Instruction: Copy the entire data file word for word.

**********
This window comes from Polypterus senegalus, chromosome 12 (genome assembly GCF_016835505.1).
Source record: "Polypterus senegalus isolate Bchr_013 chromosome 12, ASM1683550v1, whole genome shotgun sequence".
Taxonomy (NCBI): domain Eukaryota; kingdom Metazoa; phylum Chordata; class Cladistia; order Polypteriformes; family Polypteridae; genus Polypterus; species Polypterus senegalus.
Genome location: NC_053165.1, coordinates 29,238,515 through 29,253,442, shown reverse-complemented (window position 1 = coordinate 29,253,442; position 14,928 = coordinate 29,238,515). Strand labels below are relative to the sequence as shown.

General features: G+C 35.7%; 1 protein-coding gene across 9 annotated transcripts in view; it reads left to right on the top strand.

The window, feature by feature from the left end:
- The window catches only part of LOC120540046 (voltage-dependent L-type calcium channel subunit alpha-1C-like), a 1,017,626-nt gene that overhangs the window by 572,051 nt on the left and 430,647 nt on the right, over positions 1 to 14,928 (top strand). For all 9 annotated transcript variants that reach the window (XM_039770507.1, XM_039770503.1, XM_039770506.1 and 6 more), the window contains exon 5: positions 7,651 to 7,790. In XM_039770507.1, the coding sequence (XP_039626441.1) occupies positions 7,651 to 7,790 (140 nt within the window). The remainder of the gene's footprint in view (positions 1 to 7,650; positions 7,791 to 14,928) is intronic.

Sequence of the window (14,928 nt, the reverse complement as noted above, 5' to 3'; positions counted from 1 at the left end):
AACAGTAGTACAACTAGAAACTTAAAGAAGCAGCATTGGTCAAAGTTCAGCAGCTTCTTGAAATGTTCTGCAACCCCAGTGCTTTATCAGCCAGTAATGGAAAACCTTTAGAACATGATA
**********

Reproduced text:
This window comes from Polypterus senegalus, chromosome 12 (genome assembly GCF_016835505.1).
Source record: "Polypterus senegalus isolate Bchr_013 chromosome 12, ASM1683550v1, whole genome shotgun sequence".
Taxonomy (NCBI): domain Eukaryota; kingdom Metazoa; phylum Chordata; class Cladistia; order Polypteriformes; family Polypteridae; genus Polypterus; species Polypterus senegalus.
Genome location: NC_053165.1, coordinates 29,238,515 through 29,253,442, shown reverse-complemented (window position 1 = coordinate 29,253,442; position 14,928 = coordinate 29,238,515). Strand labels below are relative to the sequence as shown.

General features: G+C 35.7%; 1 protein-coding gene across 9 annotated transcripts in view; it reads left to right on the top strand.

The window, feature by feature from the left end:
- The window catches only part of LOC120540046 (voltage-dependent L-type calcium channel subunit alpha-1C-like), a 1,017,626-nt gene that overhangs the window by 572,051 nt on the left and 430,647 nt on the right, over positions 1 to 14,928 (top strand). For all 9 annotated transcript variants that reach the window (XM_039770507.1, XM_039770503.1, XM_039770506.1 and 6 more), the window contains exon 5: positions 7,651 to 7,790. In XM_039770507.1, the coding sequence (XP_039626441.1) occupies positions 7,651 to 7,790 (140 nt within the window). The remainder of the gene's footprint in view (positions 1 to 7,650; positions 7,791 to 14,928) is intronic.

Sequence of the window (14,928 nt, the reverse complement as noted above, 5' to 3'; positions counted from 1 at the left end):
AACAGTAGTACAACTAGAAACTTAAAGAAGCAGCATTGGTCAAAGTTCAGCAGCTTCTTGAAATGTTCTGCAACCCCAGTGCTTTATCAGCCAGTAATGGAAAACCTTTAGAACATGATA